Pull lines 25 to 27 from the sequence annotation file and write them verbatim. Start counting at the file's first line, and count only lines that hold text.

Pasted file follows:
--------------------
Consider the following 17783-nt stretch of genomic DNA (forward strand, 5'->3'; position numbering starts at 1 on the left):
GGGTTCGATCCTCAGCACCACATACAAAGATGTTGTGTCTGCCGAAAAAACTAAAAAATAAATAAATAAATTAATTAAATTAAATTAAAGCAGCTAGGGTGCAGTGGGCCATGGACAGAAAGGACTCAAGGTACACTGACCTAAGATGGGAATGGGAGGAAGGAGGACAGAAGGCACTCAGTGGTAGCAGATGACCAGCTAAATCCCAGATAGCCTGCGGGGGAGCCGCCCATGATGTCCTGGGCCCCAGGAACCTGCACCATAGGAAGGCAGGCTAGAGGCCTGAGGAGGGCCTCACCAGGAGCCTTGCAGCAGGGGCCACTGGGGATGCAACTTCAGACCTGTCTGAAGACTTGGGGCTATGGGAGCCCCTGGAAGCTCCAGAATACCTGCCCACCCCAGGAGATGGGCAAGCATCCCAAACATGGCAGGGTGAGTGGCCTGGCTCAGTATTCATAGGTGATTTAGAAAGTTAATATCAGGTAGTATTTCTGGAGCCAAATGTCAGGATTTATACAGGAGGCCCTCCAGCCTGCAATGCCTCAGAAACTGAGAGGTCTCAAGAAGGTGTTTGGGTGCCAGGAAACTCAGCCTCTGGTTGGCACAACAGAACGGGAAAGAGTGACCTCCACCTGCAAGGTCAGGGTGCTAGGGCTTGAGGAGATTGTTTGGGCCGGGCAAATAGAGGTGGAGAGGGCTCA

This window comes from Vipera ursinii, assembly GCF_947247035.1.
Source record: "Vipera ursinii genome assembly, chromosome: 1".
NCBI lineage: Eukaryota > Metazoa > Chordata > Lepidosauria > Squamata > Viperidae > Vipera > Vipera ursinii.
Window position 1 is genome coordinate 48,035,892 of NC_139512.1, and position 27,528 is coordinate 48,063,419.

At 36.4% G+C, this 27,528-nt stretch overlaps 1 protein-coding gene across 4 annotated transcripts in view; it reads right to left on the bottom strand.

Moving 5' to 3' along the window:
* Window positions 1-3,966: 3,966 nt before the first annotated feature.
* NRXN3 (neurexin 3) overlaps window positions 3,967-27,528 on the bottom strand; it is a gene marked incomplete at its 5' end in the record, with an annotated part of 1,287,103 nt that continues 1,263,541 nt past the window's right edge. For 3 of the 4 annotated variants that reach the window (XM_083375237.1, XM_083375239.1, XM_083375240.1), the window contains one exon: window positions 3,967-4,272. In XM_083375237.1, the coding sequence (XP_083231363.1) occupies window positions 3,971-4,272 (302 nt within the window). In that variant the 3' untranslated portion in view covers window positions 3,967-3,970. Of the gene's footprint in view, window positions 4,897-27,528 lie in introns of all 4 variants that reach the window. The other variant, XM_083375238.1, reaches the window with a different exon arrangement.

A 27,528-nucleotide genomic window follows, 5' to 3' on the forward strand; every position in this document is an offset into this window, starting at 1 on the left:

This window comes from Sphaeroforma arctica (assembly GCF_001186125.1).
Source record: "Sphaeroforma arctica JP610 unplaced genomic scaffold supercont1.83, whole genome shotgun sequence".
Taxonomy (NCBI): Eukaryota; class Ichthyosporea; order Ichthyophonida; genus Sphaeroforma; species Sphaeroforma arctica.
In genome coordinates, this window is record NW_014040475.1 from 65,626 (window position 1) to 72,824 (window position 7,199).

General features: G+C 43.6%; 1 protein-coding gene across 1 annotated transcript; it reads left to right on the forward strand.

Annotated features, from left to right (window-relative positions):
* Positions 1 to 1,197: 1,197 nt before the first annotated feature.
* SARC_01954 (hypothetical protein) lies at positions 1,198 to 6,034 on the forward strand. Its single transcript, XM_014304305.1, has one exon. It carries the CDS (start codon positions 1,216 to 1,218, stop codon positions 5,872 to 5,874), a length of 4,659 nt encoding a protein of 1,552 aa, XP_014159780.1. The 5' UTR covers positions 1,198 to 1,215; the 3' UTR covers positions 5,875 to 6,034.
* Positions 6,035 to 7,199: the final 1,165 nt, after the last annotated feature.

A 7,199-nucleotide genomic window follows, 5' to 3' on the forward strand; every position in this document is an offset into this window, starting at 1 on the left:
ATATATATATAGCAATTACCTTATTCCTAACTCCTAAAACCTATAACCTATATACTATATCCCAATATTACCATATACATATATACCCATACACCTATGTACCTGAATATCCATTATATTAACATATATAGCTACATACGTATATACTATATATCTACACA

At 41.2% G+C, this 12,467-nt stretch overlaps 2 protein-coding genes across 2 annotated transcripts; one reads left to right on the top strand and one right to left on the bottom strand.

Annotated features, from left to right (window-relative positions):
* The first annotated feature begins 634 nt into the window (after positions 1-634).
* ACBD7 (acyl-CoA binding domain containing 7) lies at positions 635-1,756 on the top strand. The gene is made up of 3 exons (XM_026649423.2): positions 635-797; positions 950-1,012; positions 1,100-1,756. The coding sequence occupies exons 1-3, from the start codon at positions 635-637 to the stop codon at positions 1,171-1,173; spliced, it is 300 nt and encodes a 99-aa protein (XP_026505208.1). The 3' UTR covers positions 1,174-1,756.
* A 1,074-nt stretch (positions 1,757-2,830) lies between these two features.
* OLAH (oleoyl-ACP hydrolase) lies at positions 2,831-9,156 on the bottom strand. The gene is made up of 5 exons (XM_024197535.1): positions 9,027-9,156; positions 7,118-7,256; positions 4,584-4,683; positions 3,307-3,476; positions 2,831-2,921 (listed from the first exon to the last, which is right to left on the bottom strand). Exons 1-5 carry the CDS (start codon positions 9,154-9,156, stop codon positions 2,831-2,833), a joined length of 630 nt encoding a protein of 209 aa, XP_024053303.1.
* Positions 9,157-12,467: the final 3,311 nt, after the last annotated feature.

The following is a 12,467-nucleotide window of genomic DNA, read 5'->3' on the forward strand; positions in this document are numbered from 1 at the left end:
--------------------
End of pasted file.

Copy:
* The first annotated feature begins 634 nt into the window (after positions 1-634).
* ACBD7 (acyl-CoA binding domain containing 7) lies at positions 635-1,756 on the top strand. The gene is made up of 3 exons (XM_026649423.2): positions 635-797; positions 950-1,012; positions 1,100-1,756. The coding sequence occupies exons 1-3, from the start codon at positions 635-637 to the stop codon at positions 1,171-1,173; spliced, it is 300 nt and encodes a 99-aa protein (XP_026505208.1). The 3' UTR covers positions 1,174-1,756.
* A 1,074-nt stretch (positions 1,757-2,830) lies between these two features.